Shailesh Vara, the Minister of State at the Northern Ireland Office was the first top official to resign after the prime minister announced that her cabinet had reached a draft EU withdrawal agreement.

An hour after his announcement, Brexit Secretary Dominic Raab – the man charged with negotiating and finalizing the deal – said he was stepping down, stating that the Brexit deal in its current form suffers from deep flaws. Esther McVey, Secretary of State for Work and Pensions, submitted her letter of resignation shortly afterwards. More resignations have followed.

Labour’s shadow Cabinet Office minister, Jon Trickett, predicted that this is the beginning of the end for May’s government.

The government is falling apart before our eyes as for a second time the Brexit secretary has refused to back the prime minister’s Brexit plan. This so-called deal has unraveled before our eyes

Shailesh Vara: UK to be stuck in ‘a half-way house with no time limit’

Kicking off Thursday’s string of resignations, Vara didn’t mince words when describing his reservations about the cabinet-stamped Brexit deal.

Theresa May’s EU withdrawal agreement leaves the UK in a “halfway house with no time limit on when we will finally become a sovereign nation,” his letter of resignation states. Vara went on to warn that the draft agreement leaves a number of critical issues undecided, predicting that it “will take years to conclude” a trade deal with the bloc.

“We will be locked in a customs arrangement indefinitely, bound by rules determined by the EU over which we have no say,” he added.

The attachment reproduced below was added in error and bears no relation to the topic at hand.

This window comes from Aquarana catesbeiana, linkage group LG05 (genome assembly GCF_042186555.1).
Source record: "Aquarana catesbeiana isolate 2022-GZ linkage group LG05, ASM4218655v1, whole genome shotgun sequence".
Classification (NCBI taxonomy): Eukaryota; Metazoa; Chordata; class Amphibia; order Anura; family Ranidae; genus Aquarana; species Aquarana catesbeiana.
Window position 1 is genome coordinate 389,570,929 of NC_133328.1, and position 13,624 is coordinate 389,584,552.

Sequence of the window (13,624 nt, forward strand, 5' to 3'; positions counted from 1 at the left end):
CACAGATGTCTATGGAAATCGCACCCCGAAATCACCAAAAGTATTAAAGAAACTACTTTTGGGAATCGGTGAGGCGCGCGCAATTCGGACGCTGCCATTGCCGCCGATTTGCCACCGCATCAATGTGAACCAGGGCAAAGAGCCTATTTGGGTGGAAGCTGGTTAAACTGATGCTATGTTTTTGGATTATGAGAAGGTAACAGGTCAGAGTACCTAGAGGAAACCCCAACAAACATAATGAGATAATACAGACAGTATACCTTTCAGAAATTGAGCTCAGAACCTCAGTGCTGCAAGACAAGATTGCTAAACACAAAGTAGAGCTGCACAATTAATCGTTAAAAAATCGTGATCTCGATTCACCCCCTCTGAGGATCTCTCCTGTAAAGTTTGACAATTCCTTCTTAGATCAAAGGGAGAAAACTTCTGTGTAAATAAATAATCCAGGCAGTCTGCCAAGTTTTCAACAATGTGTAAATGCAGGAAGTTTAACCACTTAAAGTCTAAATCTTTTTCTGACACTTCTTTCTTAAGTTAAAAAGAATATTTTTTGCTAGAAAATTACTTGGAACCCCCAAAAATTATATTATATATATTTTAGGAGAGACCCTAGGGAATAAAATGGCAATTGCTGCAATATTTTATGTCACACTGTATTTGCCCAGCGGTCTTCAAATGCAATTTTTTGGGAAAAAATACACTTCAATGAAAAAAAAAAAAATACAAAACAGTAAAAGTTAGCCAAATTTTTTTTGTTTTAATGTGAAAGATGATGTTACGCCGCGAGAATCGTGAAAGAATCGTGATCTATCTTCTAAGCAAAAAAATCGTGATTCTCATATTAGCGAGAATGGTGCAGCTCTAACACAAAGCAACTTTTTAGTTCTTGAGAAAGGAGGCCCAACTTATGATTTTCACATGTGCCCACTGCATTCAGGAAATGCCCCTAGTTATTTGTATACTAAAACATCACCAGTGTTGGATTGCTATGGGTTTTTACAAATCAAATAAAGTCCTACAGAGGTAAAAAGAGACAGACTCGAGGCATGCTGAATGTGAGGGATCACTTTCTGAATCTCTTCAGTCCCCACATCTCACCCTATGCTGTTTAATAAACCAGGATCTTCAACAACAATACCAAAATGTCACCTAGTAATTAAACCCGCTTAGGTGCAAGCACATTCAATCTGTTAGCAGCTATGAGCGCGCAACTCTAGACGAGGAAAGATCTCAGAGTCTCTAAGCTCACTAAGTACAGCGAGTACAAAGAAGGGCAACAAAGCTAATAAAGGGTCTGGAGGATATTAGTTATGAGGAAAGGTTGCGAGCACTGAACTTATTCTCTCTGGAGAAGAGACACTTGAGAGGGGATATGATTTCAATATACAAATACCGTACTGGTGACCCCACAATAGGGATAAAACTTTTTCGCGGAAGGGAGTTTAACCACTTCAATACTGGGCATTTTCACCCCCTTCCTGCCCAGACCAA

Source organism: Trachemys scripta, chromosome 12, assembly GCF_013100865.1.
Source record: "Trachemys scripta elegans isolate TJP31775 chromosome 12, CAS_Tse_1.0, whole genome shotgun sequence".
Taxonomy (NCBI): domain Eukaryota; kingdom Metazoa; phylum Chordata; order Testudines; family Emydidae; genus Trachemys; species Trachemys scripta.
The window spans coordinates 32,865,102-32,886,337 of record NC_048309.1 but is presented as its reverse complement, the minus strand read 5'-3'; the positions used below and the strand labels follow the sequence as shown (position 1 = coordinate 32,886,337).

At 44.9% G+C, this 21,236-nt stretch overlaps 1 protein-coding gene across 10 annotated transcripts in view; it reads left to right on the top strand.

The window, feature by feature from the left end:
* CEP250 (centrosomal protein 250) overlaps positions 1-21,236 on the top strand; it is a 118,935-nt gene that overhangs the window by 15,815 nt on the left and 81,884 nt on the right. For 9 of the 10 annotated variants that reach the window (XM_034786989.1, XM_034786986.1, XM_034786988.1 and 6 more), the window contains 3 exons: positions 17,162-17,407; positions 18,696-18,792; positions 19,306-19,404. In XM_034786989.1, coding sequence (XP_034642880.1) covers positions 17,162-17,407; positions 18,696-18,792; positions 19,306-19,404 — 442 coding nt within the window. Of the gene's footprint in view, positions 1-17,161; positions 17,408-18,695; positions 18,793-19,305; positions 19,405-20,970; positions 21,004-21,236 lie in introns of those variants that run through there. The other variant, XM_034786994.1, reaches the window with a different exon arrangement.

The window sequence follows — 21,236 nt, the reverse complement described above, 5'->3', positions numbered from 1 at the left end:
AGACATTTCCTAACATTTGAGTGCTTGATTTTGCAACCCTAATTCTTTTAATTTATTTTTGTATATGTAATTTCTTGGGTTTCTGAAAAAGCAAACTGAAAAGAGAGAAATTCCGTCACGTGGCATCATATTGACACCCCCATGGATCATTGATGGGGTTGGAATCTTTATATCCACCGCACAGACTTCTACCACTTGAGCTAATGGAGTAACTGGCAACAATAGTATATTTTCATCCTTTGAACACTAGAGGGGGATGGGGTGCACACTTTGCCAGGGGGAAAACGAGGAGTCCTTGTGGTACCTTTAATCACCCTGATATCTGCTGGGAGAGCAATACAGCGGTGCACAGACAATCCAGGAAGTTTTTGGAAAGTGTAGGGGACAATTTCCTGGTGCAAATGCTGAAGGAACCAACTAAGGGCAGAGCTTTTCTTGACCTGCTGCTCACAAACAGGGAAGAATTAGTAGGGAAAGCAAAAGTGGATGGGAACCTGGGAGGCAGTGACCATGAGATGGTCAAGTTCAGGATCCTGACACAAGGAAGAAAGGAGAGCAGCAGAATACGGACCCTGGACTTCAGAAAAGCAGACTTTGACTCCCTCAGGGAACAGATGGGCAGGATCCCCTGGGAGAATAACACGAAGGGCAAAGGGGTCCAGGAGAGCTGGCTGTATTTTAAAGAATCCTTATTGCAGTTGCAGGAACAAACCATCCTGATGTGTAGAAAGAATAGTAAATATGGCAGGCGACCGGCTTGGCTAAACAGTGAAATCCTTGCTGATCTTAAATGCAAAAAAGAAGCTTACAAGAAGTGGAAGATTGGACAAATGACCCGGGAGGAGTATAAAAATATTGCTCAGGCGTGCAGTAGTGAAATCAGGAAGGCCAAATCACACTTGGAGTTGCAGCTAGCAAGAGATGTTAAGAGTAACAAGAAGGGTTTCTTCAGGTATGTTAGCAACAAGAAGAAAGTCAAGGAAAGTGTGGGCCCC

Dominic Raab: Deal can’t be ‘reconciled’ with promises made to public

Announcing his resignation on Thursday morning, Brexit Secretary Dominic Raab tweeted: “I cannot in good conscience support the terms proposed for our deal with the EU.”

Raab claimed that the deal in its current form gives the EU veto power over the UK’s ability to annul the deal.

No democratic nation has ever signed up to be bound by such an extensive regime.

Former Conservative Party leader Iain Duncan Smith said that Raab’s resignation as Brexit secretary is “devastating” for May.

“It sounds like he has been ignored,” he told the BBC.

Raab’s departure will undoubtedly encourage other Brexit supporters to question the deal, political commentators have observed.

Esther McVey: Deal ‘does not honor’ Brexit referendum

Work and Pensions Secretary Esther McVey didn’t hold back when issuing her own letter of resignation. According to McVey, the deal “does not honour” the result of the Brexit referendum, in which a majority of Brits voted to leave the European Union.

Suella Braverman: ‘Unable to sincerely support’ deal

Suella Braverman, a junior minister in Britain’s Brexit ministry, issued her resignation on Thursday, saying that she couldn’t stomach the deal.

“I now find myself unable to sincerely support the deal agreed yesterday by cabinet,” she said in a letter posted on Twitter.

Suella Braverman, MP Parliamentary Under Secretary of State for the Department for Exiting the EU © Global Look Press / Joel Goodman
Braverman said that the deal is not what the British people voted for, and threatened to tear the country apart.

“It prevents an unequivocal exit from a customs union with the EU,” she said.